While growth in real estate may not have the allure of the ‘fast buck’ that other investment classes tout, time has shown the reliably consistent growth that real estate offers over the long term, with relatively low down-side risk.

So if you are in it for the long haul, then it’s hard to find a better place to park your investment dollars then in the real estate market.

The recent surge in investment enquiry for our region can be further explained by the insights from real estate analyst and commentator Terry Ryder, who has this to say about our region:

The Gunnedah and Narrabri economies have two powerful forces underpinning them: agriculture and the resources sector.

The Southern Plains area, including Gunnedah and Narrabri shires, has the highest agricultural productivity in NSW while the Gunnedah Basin holds extensive coal and gas reserves.

The recent approval of the $3.6 billion Narrabri gas project and several solar projects – all declared State

Significant Projects – will generate thousands of jobs, boosting local businesses through wages expenditure.

The nature of the two industries requires good transport links and a strong manufacturing support base, both of which help to provide diversity to the local economy.

Construction of the Inland Rail project, now under way, will bring further benefits to the region, through lower transport costs and faster delivery times.

In addition, the Gunnedah Hospital is to receive a $53 million upgrade while the University of New England plans to develop a campus in nearby Tamworth with the first courses available from 2031.

This expansion of infrastructure, which also includes improvements to roads, leisure facilities and water supplies, only adds to the liveability and appeal of the Gunnedah-Narrabri region.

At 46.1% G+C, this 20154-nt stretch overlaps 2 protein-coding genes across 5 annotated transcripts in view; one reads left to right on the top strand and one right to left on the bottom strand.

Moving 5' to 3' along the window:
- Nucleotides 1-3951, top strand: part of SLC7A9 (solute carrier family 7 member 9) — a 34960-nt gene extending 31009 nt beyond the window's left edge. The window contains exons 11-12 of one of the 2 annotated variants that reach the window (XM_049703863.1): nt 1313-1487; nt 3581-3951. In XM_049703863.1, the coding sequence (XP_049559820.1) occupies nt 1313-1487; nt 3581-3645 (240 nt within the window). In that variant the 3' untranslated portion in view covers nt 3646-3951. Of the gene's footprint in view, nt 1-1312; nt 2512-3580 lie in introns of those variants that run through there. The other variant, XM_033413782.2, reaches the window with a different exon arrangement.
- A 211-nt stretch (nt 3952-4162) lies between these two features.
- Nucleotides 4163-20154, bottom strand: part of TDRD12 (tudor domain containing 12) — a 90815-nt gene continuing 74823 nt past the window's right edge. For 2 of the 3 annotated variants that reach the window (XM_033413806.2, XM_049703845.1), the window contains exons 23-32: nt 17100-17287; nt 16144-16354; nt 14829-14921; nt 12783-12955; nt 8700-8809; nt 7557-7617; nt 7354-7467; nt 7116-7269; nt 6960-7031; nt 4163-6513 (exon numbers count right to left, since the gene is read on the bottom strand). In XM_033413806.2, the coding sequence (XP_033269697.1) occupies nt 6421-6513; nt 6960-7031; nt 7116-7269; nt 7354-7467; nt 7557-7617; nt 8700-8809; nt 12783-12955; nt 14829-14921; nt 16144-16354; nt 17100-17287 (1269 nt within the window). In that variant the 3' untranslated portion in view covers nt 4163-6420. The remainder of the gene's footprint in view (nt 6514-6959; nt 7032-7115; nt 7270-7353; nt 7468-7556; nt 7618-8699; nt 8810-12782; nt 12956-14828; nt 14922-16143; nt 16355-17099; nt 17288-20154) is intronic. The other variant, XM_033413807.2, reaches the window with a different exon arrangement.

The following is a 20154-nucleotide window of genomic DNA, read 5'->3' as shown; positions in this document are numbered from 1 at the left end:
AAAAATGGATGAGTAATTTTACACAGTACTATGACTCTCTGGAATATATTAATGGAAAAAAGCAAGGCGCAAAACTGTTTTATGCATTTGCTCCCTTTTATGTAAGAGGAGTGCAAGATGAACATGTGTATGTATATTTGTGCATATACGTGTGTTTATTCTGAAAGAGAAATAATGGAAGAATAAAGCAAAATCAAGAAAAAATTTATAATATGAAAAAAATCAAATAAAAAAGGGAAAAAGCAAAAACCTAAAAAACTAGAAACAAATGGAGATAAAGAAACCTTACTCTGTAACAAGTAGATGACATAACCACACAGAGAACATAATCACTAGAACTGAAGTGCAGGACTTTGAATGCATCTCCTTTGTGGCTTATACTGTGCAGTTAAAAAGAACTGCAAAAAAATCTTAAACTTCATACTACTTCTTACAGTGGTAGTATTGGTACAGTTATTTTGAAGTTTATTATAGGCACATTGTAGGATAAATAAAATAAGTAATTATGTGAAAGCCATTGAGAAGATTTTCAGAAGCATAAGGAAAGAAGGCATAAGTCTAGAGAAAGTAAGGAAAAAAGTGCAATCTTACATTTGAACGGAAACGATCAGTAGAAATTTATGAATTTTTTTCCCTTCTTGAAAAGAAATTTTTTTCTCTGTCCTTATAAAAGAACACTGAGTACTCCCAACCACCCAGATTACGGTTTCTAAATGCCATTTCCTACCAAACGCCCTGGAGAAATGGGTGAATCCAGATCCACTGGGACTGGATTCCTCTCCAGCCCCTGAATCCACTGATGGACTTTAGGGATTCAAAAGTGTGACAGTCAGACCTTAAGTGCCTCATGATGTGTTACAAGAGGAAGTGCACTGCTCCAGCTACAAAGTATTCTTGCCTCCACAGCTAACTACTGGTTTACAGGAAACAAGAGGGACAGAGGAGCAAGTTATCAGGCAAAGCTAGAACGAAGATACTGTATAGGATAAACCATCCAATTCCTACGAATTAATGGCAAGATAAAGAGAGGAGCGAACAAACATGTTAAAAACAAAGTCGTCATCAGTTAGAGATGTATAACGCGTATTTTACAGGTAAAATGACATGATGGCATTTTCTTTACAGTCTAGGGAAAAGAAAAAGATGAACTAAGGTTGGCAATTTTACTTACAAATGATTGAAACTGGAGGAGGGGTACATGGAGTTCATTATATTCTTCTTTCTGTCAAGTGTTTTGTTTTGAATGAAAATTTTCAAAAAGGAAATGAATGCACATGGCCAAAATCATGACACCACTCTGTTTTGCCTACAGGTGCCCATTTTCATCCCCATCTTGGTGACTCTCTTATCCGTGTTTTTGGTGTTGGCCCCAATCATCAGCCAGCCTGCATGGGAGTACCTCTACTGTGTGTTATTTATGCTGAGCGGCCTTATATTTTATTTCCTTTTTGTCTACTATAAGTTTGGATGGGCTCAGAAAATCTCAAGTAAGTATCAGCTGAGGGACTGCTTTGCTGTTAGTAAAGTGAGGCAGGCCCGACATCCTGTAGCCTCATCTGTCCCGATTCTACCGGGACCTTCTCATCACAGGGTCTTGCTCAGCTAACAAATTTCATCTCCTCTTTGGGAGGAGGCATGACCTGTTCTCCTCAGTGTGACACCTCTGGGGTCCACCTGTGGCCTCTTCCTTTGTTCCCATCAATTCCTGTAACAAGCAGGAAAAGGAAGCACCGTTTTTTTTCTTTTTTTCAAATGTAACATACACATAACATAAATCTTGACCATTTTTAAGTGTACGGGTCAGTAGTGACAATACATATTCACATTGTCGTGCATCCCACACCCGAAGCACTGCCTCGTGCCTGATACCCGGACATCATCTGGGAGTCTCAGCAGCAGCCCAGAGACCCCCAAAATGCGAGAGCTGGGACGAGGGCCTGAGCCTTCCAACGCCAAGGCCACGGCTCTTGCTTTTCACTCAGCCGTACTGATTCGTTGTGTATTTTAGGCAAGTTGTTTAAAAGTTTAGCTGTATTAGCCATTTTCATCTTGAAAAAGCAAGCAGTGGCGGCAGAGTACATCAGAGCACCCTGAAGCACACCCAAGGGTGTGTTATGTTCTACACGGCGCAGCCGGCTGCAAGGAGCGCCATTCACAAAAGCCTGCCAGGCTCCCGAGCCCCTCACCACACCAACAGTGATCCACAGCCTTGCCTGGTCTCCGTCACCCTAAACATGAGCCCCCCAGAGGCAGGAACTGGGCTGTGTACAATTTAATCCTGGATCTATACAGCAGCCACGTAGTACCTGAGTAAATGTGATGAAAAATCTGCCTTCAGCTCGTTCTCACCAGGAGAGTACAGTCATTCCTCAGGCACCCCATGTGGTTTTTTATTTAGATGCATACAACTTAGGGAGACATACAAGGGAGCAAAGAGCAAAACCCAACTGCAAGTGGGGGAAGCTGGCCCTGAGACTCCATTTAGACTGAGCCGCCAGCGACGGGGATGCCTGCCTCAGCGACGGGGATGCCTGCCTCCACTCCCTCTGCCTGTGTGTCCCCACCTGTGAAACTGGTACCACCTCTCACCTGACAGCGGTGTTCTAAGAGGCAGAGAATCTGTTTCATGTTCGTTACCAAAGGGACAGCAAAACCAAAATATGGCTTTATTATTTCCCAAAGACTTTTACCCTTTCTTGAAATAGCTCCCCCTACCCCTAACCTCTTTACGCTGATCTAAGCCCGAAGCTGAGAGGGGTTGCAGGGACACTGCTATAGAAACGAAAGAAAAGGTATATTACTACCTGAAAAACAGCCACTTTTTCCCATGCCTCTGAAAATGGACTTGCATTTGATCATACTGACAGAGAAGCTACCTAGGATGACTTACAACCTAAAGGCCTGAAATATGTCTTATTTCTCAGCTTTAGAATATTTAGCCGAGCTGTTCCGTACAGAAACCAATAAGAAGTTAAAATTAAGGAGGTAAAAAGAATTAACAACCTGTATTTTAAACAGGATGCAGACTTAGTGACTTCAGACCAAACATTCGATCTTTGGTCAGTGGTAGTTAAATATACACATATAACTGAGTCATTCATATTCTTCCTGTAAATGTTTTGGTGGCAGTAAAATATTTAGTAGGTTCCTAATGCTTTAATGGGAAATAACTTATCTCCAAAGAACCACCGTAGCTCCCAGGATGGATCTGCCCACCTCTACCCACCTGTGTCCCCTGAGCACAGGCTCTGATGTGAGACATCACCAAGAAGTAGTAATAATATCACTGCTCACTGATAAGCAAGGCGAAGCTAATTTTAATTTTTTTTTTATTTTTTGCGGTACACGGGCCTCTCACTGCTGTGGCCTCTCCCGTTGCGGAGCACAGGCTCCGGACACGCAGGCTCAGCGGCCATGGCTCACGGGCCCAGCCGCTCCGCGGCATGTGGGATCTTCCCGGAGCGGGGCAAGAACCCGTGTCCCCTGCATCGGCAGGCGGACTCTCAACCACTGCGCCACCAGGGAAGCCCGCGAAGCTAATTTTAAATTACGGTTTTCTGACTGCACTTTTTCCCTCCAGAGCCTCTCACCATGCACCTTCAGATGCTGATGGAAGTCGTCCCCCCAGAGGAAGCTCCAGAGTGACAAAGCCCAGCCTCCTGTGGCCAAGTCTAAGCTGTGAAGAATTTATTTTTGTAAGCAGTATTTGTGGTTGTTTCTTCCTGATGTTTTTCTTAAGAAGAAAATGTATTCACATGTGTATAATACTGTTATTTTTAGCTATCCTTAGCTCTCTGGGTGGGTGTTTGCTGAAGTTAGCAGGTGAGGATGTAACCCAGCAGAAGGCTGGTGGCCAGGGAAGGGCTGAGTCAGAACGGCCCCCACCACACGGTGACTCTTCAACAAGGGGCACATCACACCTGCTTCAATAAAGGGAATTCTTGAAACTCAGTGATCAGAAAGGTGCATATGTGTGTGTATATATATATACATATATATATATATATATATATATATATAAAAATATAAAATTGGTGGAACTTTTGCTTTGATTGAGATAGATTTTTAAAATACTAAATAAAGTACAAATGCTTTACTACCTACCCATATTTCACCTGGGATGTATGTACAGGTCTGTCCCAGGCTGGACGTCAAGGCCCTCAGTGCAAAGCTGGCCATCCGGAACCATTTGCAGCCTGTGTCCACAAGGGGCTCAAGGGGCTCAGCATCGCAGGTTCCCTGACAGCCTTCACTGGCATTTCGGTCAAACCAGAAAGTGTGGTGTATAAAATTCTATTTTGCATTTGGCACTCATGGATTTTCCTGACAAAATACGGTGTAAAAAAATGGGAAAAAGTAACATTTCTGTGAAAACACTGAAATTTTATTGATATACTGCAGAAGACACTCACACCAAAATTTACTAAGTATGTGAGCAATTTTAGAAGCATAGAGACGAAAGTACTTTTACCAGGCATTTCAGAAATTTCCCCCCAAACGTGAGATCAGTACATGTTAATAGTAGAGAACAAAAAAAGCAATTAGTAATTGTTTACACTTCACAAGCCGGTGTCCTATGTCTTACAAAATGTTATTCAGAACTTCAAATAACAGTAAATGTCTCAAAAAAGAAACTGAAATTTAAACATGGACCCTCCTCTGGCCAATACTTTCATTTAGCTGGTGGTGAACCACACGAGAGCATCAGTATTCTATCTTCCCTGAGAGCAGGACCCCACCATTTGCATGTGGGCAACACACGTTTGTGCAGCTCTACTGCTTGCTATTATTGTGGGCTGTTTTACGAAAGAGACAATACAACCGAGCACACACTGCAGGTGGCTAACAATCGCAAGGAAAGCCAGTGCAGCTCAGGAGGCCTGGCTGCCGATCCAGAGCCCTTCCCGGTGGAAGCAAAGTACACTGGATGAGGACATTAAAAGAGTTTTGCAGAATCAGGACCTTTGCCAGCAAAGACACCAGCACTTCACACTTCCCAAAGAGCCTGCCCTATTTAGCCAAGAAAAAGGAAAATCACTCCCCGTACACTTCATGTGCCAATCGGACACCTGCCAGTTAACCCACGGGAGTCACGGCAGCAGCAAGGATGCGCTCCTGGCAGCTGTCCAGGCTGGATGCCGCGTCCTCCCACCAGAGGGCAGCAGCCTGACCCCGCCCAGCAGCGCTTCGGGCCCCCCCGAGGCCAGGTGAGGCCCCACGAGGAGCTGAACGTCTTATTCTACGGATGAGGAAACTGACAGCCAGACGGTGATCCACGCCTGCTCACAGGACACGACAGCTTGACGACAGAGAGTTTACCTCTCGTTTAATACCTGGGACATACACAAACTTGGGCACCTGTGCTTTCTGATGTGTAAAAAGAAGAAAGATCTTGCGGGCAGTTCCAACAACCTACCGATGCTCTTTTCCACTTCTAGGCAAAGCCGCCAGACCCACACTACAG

Future prospects

The Namoi Valley’s economy has been traditionally reliant on agriculture and mining and the recent approval of the $3.6 billion Narrabri gas project promises to be a major goal-kicker for the region.

The project involves the progressive development of a coal seam gas field over 20 years with up to 850 gas wells and ancillary infrastructure, including gas processing and water treatment facilities.

The Narrabri gas project has the potential to supply enough natural gas to meet up to half of NSW’s natural gas demand.

Creating 1300 construction and 200 local operational jobs, the project will also inject $14.5 million into the local economy through a Voluntary Planning Agreement with Narrabri Shire Council.

Further benefits could arise with the owner, Santos, planning to turn the salt by-product of the coal seam gas scheme into baking soda.

The proposed $1.2 billion Hunter Gas pipeline would run from the Wallumbilla gas hub in Queensland to the Narrabri gas project in New South Wales.

The pipeline approval window has been extended, to allow for commencement of the Narrabri gas project.

A $700 million expansion is proposed for the Whitehaven Coal mine, and a $515 million expansion has been proposed by Idemitsu for its Boggabri Coal Mine, which together would create more than 1000 jobs.

Feel free to contact us for a full copy of Terry’s report, which we produce monthly.

So with exciting economic times ahead, and with our state finally enjoying some post-lock down freedom again, now is a great time to consider your own future real estate plans, be them upgrading the family ‘cave’ or finding that next investment property.

See more from Ben:

To order photos from this page click here